How “Zero” is “Zero Tolerance”?


On October 28th, a student was suspended for… doing the right thing.

An anonymous student in our very city (school unknown) was handed a boxcutter on the bus, with the ‘gifter’ running off before she could refuse. Going with the best option, the student turned the tool into staff, a move seen as the right thing. She was suspended for five days.

Unfortunately, the situation, with further context, only gets worse.

The student would be suspended during finals week, setting her detrimentally behind her otherwise excelling grades. Additionally, the suspension threatened her dreams of getting into the Air Force Academy and becoming one of the world’s youngest fighter pilots.

Thankfully, after the story reached widespread news coverage, the school revoked the action and its record. However, this series of events still calls to question various issues — the most prominent being that the school only went back on the decision after the public got ahold of it and sparked mass protest. One should not need mass protests to revoke a bad decision. To have this issue happen at all is scary for any good samaritan student, who wants to simply make the responsible actions that every school pushes.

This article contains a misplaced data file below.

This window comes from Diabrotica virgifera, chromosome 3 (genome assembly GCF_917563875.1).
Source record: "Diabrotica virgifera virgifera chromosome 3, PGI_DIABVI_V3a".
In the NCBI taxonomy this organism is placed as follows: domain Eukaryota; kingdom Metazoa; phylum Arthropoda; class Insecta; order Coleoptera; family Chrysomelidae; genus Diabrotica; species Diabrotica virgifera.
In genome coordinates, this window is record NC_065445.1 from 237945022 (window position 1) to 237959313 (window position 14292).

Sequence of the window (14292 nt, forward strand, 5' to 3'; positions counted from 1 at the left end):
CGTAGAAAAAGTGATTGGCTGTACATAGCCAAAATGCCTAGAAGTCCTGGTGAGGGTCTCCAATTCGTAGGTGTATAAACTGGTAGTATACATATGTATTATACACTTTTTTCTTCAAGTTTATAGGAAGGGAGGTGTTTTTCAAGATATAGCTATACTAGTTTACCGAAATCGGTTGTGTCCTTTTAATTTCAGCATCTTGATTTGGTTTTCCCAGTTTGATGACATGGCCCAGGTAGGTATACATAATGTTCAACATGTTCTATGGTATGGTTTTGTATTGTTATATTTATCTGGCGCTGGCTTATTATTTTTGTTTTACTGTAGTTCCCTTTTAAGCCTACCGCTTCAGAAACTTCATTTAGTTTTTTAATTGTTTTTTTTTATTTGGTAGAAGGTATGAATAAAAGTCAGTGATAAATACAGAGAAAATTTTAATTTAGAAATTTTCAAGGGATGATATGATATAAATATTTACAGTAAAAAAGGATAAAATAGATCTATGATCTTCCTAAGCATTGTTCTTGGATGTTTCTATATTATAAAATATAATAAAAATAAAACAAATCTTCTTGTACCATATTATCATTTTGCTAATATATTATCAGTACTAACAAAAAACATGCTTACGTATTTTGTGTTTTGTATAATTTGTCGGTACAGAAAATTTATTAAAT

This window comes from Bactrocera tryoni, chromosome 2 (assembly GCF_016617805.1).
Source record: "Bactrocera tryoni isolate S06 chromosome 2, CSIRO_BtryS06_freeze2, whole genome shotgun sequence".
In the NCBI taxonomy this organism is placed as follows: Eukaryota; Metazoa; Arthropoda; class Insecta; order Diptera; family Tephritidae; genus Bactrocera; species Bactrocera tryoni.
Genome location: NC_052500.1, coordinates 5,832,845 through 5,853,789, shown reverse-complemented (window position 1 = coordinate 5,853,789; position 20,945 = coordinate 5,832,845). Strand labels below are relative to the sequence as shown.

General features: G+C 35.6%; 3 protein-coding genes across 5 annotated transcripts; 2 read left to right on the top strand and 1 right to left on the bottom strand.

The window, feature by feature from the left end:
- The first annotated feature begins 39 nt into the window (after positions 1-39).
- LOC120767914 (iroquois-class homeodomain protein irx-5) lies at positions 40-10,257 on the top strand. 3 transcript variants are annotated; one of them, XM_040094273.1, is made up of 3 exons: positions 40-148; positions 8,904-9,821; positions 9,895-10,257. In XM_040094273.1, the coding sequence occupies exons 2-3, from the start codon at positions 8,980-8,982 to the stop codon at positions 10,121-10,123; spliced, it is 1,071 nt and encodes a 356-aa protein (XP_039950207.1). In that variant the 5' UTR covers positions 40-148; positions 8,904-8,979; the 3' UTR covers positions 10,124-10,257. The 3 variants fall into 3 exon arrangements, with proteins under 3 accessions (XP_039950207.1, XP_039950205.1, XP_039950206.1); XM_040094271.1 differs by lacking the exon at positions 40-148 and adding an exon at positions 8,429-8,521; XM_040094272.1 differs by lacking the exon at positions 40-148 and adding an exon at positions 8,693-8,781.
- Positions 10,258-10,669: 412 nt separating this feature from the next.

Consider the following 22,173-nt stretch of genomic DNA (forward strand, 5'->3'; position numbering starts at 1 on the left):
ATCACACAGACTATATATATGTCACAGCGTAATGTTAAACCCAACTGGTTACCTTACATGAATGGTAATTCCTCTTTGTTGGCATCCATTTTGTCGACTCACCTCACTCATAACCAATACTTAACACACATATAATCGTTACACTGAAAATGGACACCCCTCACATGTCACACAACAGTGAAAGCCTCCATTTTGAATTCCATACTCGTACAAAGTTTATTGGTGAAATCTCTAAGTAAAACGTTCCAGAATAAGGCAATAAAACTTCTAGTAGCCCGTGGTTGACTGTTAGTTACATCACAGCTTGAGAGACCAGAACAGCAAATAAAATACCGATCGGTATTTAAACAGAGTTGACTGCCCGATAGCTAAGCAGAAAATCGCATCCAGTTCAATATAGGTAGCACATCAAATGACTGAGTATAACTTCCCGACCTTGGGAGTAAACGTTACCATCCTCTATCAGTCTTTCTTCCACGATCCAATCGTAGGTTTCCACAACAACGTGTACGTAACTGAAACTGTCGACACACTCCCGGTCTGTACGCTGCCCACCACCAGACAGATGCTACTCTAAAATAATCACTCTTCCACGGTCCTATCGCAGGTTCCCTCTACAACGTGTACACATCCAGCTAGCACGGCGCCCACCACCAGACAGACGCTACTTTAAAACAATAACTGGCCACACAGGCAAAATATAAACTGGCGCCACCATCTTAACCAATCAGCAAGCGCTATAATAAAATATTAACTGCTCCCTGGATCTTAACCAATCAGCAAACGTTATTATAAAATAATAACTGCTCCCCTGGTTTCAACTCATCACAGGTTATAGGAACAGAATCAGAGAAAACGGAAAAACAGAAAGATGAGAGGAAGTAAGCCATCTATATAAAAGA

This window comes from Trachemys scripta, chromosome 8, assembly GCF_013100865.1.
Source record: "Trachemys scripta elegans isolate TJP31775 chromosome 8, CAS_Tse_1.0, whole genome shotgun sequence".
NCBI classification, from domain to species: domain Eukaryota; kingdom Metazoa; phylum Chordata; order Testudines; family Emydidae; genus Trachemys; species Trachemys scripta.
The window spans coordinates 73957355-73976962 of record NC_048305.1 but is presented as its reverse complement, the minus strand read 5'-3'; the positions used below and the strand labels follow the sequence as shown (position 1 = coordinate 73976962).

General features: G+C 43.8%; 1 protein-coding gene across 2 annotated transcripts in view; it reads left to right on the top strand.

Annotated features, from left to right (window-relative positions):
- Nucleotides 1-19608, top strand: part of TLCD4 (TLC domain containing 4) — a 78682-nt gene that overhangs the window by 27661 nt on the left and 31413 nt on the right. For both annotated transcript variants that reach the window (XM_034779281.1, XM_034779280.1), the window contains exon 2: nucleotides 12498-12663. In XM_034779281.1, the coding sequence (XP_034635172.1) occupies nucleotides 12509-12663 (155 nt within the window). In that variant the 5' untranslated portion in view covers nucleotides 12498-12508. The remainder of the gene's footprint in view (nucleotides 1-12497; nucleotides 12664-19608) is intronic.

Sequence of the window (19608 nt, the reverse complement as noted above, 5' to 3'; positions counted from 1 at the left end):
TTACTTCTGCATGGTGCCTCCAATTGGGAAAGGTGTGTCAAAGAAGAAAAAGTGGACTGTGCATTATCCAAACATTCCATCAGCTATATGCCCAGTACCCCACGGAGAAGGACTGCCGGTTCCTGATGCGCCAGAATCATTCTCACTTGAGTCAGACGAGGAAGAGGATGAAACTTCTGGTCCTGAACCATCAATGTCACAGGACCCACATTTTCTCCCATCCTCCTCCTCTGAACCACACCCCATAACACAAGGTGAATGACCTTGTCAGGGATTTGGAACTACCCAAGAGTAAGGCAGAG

This issue also calls into question the validity of implementing the zero-tolerance policy, where there are no exceptions to the rules, even for the betterment of the student body. Just as the zero-tolerance policy should have been changed immediately, reforms, or at least a check, should be made to make sure staff are abiding by the rules and responsibilities they tell to students.